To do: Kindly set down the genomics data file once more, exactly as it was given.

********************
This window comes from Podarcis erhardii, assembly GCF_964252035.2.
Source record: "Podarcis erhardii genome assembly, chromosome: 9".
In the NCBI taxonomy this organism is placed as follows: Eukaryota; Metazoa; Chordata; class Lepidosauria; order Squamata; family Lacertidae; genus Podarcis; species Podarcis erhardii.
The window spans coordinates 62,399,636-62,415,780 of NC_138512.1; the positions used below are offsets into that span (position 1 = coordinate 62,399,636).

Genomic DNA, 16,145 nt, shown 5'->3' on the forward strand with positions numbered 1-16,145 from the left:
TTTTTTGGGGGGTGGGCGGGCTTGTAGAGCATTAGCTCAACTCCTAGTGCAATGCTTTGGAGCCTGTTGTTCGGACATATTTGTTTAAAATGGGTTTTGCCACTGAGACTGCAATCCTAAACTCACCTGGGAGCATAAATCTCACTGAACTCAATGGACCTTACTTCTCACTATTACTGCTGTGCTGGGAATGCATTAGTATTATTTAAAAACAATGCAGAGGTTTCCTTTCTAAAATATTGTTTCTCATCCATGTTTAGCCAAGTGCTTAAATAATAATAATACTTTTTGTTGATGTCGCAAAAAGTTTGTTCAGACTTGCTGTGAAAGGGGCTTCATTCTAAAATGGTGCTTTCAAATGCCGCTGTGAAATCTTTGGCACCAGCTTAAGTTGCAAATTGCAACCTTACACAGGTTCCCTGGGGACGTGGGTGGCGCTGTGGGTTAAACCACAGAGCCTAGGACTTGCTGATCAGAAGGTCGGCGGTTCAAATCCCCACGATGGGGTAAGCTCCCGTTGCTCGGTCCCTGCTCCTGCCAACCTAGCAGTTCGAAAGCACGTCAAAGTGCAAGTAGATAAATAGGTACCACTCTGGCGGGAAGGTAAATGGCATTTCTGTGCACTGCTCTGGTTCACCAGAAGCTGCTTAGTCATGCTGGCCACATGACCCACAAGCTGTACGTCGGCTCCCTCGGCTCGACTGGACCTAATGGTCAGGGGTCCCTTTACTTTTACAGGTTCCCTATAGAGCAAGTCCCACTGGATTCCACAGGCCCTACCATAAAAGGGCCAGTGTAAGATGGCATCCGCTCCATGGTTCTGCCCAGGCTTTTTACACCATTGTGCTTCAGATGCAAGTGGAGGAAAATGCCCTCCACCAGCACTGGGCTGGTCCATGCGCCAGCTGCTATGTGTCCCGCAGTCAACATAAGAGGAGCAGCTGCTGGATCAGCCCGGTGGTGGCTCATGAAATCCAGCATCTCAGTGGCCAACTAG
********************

This window comes from Podarcis erhardii, assembly GCF_964252035.2.
Source record: "Podarcis erhardii genome assembly, chromosome: 9".
In the NCBI taxonomy this organism is placed as follows: Eukaryota; Metazoa; Chordata; class Lepidosauria; order Squamata; family Lacertidae; genus Podarcis; species Podarcis erhardii.
The window spans coordinates 62,399,636-62,415,780 of NC_138512.1; the positions used below are offsets into that span (position 1 = coordinate 62,399,636).

Genomic DNA, 16,145 nt, shown 5'->3' on the forward strand with positions numbered 1-16,145 from the left:
TTTTTTGGGGGGTGGGCGGGCTTGTAGAGCATTAGCTCAACTCCTAGTGCAATGCTTTGGAGCCTGTTGTTCGGACATATTTGTTTAAAATGGGTTTTGCCACTGAGACTGCAATCCTAAACTCACCTGGGAGCATAAATCTCACTGAACTCAATGGACCTTACTTCTCACTATTACTGCTGTGCTGGGAATGCATTAGTATTATTTAAAAACAATGCAGAGGTTTCCTTTCTAAAATATTGTTTCTCATCCATGTTTAGCCAAGTGCTTAAATAATAATAATACTTTTTGTTGATGTCGCAAAAAGTTTGTTCAGACTTGCTGTGAAAGGGGCTTCATTCTAAAATGGTGCTTTCAAATGCCGCTGTGAAATCTTTGGCACCAGCTTAAGTTGCAAATTGCAACCTTACACAGGTTCCCTGGGGACGTGGGTGGCGCTGTGGGTTAAACCACAGAGCCTAGGACTTGCTGATCAGAAGGTCGGCGGTTCAAATCCCCACGATGGGGTAAGCTCCCGTTGCTCGGTCCCTGCTCCTGCCAACCTAGCAGTTCGAAAGCACGTCAAAGTGCAAGTAGATAAATAGGTACCACTCTGGCGGGAAGGTAAATGGCATTTCTGTGCACTGCTCTGGTTCACCAGAAGCTGCTTAGTCATGCTGGCCACATGACCCACAAGCTGTACGTCGGCTCCCTCGGCTCGACTGGACCTAATGGTCAGGGGTCCCTTTACTTTTACAGGTTCCCTATAGAGCAAGTCCCACTGGATTCCACAGGCCCTACCATAAAAGGGCCAGTGTAAGATGGCATCCGCTCCATGGTTCTGCCCAGGCTTTTTACACCATTGTGCTTCAGATGCAAGTGGAGGAAAATGCCCTCCACCAGCACTGGGCTGGTCCATGCGCCAGCTGCTATGTGTCCCGCAGTCAACATAAGAGGAGCAGCTGCTGGATCAGCCCGGTGGTGGCTCATGAAATCCAGCATCTCAGTGGCCAACTAG